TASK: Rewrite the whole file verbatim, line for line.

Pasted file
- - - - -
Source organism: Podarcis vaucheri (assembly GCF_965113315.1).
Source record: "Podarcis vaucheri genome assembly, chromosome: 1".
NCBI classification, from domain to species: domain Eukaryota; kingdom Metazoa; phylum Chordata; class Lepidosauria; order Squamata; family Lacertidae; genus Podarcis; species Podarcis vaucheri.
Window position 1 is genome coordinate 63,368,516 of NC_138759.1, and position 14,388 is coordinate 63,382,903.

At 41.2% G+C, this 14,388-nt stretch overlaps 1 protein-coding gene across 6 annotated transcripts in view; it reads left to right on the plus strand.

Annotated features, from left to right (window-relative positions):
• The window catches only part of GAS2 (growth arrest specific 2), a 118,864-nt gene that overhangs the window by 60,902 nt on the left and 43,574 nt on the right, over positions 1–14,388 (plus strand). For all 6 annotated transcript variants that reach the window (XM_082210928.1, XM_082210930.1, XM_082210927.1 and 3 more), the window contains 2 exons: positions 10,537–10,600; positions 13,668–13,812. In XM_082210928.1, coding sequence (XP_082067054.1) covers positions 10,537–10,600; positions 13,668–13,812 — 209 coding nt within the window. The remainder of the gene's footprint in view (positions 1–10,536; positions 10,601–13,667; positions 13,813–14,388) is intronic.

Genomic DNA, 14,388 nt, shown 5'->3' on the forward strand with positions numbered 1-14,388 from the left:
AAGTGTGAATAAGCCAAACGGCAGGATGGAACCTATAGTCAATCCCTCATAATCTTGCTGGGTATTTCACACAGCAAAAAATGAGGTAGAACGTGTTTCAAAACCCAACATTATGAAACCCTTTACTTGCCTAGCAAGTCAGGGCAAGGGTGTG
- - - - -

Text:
Source organism: Podarcis vaucheri (assembly GCF_965113315.1).
Source record: "Podarcis vaucheri genome assembly, chromosome: 1".
NCBI classification, from domain to species: domain Eukaryota; kingdom Metazoa; phylum Chordata; class Lepidosauria; order Squamata; family Lacertidae; genus Podarcis; species Podarcis vaucheri.
Window position 1 is genome coordinate 63,368,516 of NC_138759.1, and position 14,388 is coordinate 63,382,903.

At 41.2% G+C, this 14,388-nt stretch overlaps 1 protein-coding gene across 6 annotated transcripts in view; it reads left to right on the plus strand.

Annotated features, from left to right (window-relative positions):
• The window catches only part of GAS2 (growth arrest specific 2), a 118,864-nt gene that overhangs the window by 60,902 nt on the left and 43,574 nt on the right, over positions 1–14,388 (plus strand). For all 6 annotated transcript variants that reach the window (XM_082210928.1, XM_082210930.1, XM_082210927.1 and 3 more), the window contains 2 exons: positions 10,537–10,600; positions 13,668–13,812. In XM_082210928.1, coding sequence (XP_082067054.1) covers positions 10,537–10,600; positions 13,668–13,812 — 209 coding nt within the window. The remainder of the gene's footprint in view (positions 1–10,536; positions 10,601–13,667; positions 13,813–14,388) is intronic.

Genomic DNA, 14,388 nt, shown 5'->3' on the forward strand with positions numbered 1-14,388 from the left:
AAGTGTGAATAAGCCAAACGGCAGGATGGAACCTATAGTCAATCCCTCATAATCTTGCTGGGTATTTCACACAGCAAAAAATGAGGTAGAACGTGTTTCAAAACCCAACATTATGAAACCCTTTACTTGCCTAGCAAGTCAGGGCAAGGGTGTG